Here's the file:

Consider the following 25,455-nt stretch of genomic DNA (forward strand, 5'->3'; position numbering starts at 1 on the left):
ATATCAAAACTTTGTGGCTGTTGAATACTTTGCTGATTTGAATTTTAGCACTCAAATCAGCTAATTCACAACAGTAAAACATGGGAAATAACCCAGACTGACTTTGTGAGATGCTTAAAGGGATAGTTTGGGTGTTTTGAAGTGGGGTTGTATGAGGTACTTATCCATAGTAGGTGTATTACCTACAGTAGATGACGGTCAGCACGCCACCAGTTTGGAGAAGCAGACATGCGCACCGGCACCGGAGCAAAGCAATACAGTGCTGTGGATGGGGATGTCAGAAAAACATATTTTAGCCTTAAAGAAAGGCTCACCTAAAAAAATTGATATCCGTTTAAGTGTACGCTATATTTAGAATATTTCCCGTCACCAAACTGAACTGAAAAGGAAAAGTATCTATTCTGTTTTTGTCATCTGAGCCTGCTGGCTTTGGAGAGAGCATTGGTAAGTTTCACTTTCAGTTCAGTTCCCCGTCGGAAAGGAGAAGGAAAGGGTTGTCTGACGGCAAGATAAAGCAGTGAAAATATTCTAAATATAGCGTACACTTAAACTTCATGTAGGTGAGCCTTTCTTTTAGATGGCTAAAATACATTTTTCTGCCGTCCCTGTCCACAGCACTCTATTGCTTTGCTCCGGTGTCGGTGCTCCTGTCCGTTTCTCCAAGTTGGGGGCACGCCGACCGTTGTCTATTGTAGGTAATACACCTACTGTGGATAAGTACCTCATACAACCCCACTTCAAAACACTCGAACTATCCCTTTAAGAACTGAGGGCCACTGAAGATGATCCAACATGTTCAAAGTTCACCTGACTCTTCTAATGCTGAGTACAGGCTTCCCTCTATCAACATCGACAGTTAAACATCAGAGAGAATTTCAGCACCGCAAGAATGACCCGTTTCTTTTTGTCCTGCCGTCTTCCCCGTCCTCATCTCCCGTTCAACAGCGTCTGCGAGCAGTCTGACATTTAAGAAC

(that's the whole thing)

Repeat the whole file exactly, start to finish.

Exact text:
Consider the following 25,455-nt stretch of genomic DNA (forward strand, 5'->3'; position numbering starts at 1 on the left):
ATATCAAAACTTTGTGGCTGTTGAATACTTTGCTGATTTGAATTTTAGCACTCAAATCAGCTAATTCACAACAGTAAAACATGGGAAATAACCCAGACTGACTTTGTGAGATGCTTAAAGGGATAGTTTGGGTGTTTTGAAGTGGGGTTGTATGAGGTACTTATCCATAGTAGGTGTATTACCTACAGTAGATGACGGTCAGCACGCCACCAGTTTGGAGAAGCAGACATGCGCACCGGCACCGGAGCAAAGCAATACAGTGCTGTGGATGGGGATGTCAGAAAAACATATTTTAGCCTTAAAGAAAGGCTCACCTAAAAAAATTGATATCCGTTTAAGTGTACGCTATATTTAGAATATTTCCCGTCACCAAACTGAACTGAAAAGGAAAAGTATCTATTCTGTTTTTGTCATCTGAGCCTGCTGGCTTTGGAGAGAGCATTGGTAAGTTTCACTTTCAGTTCAGTTCCCCGTCGGAAAGGAGAAGGAAAGGGTTGTCTGACGGCAAGATAAAGCAGTGAAAATATTCTAAATATAGCGTACACTTAAACTTCATGTAGGTGAGCCTTTCTTTTAGATGGCTAAAATACATTTTTCTGCCGTCCCTGTCCACAGCACTCTATTGCTTTGCTCCGGTGTCGGTGCTCCTGTCCGTTTCTCCAAGTTGGGGGCACGCCGACCGTTGTCTATTGTAGGTAATACACCTACTGTGGATAAGTACCTCATACAACCCCACTTCAAAACACTCGAACTATCCCTTTAAGAACTGAGGGCCACTGAAGATGATCCAACATGTTCAAAGTTCACCTGACTCTTCTAATGCTGAGTACAGGCTTCCCTCTATCAACATCGACAGTTAAACATCAGAGAGAATTTCAGCACCGCAAGAATGACCCGTTTCTTTTTGTCCTGCCGTCTTCCCCGTCCTCATCTCCCGTTCAACAGCGTCTGCGAGCAGTCTGACATTTAAGAAC